Fake Dog Shelters Scam Ads in Kuala Lumpur, Malaysia

Fake dog shelters scam ads have been popping up all over Kuala Lumpur. These scammers are capitalizing on the love of pets and outsmarting the public to make money illegally.

NGO in Kuala Lumpur files police reports of alleged fake dog shelters asking for donations.

What did these dog shelter fake ads do?

The recent rise in fake advertisements for dog shelters has caused many people to donate large amounts of money, thinking they were helping abandoned animals find homes and safety from the cruel streets.

However, when donors visit these addresses or call numbers listed in the advertisement, there is no indication that this was anything other than another scam.

Scammers have been preying on animal lovers via social media to dupe them into donating money to fake animal-related causes.

These fraudsters who claim to run dog shelters get the sympathy of animal lovers by publishing stolen photographs of animals on social media, asking for donations.

Following complaints from three women who had been scammed in the scheme, the case was discovered.

They had filed a complaint with the Kepong DAP Public Complaints Bureau to expose the scammers’ misdeeds.

How one of the victims got scammed

A year ago, Lin Ye Shan, a sales director from Subang, started donating to a fake animal shelter operation without knowing it was fraudulent.

“I used to visit an animal rescue page, ‘My Pets Haven’ on Facebook, and one day an ‘Erlang’s Dog’ shelter asked for public donations to feed and care for 59 dogs at its shelter.”

She hasn’t backed down since 2017, and she hasn’t ceased donating to the cause. It was just recently that she discovered they had been deceived the whole time.

According to an interview she gave, the syndicate has been received thousands of ringgits of donations every month.

They tried going to the addresses provided in the Companies Commission of Malaysia, but the shelters did not exist.

How one of the victims got scammed

Some of these shelters are registered as corporations rather than charity movements, with more than 50 strays, as stated on the Facebook page.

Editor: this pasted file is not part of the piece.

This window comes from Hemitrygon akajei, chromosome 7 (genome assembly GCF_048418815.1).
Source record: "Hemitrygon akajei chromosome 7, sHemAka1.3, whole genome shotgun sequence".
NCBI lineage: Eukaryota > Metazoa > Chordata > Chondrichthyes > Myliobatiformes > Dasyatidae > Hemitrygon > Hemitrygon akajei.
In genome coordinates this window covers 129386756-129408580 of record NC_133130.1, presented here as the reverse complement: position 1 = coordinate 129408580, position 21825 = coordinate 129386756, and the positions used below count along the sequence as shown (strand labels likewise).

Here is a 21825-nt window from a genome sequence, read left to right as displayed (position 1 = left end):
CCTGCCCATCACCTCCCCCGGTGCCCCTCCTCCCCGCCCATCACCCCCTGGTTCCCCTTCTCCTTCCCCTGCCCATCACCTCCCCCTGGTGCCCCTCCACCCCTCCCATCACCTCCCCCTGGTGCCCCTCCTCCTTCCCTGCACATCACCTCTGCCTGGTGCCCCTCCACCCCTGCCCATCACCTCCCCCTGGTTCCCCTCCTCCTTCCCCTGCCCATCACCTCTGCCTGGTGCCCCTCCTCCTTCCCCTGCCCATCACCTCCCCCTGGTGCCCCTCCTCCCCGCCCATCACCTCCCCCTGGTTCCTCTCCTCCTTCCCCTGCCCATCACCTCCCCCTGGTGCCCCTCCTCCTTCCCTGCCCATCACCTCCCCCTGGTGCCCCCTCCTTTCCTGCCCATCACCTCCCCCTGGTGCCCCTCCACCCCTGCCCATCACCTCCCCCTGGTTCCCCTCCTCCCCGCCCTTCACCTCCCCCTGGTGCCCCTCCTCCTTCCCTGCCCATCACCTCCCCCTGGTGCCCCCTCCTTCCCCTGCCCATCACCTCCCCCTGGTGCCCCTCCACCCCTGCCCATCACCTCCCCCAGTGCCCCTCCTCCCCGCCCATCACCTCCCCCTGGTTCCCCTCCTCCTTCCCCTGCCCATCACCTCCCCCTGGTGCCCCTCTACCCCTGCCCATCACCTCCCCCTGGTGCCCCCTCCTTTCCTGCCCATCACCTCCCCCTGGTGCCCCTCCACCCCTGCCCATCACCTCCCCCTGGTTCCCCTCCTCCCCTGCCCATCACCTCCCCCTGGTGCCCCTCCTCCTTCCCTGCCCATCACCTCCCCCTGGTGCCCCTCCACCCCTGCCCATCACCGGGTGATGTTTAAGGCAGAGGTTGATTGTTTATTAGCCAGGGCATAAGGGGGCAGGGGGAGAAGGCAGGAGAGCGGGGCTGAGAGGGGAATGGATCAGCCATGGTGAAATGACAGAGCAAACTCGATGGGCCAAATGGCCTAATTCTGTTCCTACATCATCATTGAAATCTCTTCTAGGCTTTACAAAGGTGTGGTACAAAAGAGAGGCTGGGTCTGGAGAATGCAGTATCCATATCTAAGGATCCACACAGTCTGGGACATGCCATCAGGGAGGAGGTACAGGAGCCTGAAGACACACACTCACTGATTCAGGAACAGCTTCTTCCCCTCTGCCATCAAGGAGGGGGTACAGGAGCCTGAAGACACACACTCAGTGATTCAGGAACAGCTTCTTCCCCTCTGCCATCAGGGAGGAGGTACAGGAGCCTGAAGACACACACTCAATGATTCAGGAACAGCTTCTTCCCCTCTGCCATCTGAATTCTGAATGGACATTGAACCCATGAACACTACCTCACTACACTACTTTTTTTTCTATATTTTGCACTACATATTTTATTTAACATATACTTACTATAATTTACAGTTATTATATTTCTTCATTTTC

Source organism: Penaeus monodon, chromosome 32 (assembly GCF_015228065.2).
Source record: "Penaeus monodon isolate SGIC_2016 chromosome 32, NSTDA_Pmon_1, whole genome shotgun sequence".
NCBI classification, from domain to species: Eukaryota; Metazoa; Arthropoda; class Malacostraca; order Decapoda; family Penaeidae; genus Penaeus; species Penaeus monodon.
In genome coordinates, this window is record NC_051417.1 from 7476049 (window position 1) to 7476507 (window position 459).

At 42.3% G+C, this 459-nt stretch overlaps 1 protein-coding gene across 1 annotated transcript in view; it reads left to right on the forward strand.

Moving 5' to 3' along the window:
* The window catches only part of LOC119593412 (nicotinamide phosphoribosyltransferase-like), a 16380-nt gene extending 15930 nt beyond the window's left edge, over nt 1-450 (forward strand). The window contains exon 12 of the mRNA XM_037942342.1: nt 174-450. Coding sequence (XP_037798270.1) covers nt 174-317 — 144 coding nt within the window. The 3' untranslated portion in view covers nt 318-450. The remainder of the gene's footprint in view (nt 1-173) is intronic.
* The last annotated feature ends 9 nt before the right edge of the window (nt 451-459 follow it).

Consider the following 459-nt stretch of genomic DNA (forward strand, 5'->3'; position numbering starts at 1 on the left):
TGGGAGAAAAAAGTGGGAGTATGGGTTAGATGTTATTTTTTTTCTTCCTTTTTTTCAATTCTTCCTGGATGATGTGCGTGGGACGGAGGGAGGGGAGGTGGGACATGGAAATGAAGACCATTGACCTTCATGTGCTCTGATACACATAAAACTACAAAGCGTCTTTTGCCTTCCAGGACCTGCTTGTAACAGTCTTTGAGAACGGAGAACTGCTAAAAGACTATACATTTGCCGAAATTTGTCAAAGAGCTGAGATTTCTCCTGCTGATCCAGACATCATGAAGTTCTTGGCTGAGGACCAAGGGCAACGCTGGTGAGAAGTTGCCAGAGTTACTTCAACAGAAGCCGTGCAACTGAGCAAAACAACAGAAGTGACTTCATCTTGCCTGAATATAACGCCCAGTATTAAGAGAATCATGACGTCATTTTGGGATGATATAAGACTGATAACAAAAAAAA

She stated that at least 10 people had been scammed into donating to these fraudulent animal shelters, with police reports filed in Subang and Ampang.

Many dog lovers and kind individuals have been giving between RM1 and RM10,000 to the fake dog shelters, according to Alexis Sue Ann, 26, from Bangsar.

How The Scammers Work

Scammers operate several Facebook scam accounts to mislead the public.

These scammers are so clever that they’ll even use Photoshop to edit an animal’s appearance in photographs.

How The Scammers Work

They’ll then set the edited photo on their profiles to lure kind-hearted people into donating funds to “help” with the treatment of dogs who have been rescued.

With their strategy exposed, she warns that she doubts the animals they claim to have saved or treated exist any longer.

Advice to the public about pet scams

Meanwhile, Lim Lip Eng, political secretary of Yew Jia Haur, advised the public to be more cautious when making contributions.

“Please check and verify the content of a post seeking donations online before you making any donation. Don’t be easily fooled by scammers like this who take advantage of people’s generosity,” he said.

On behalf of the victims, the office of the Kepong MP would report the cases to the police, Bank Negara Malaysia, and Malaysian Communications and Multimedia Commission for them to act quickly.

Advice to the public about pet scams
(Source: New Strait Times)

Online dog shelters in Kuala Lumpur attract donations from people who thought they supported their local animal shelter.

However, it turns out these “shelters” are scams designed to make money off people who want to donate without checking where their donation is going.

If you have donated recently, report to the local authorities and find out how to get your money back after being scammed online.

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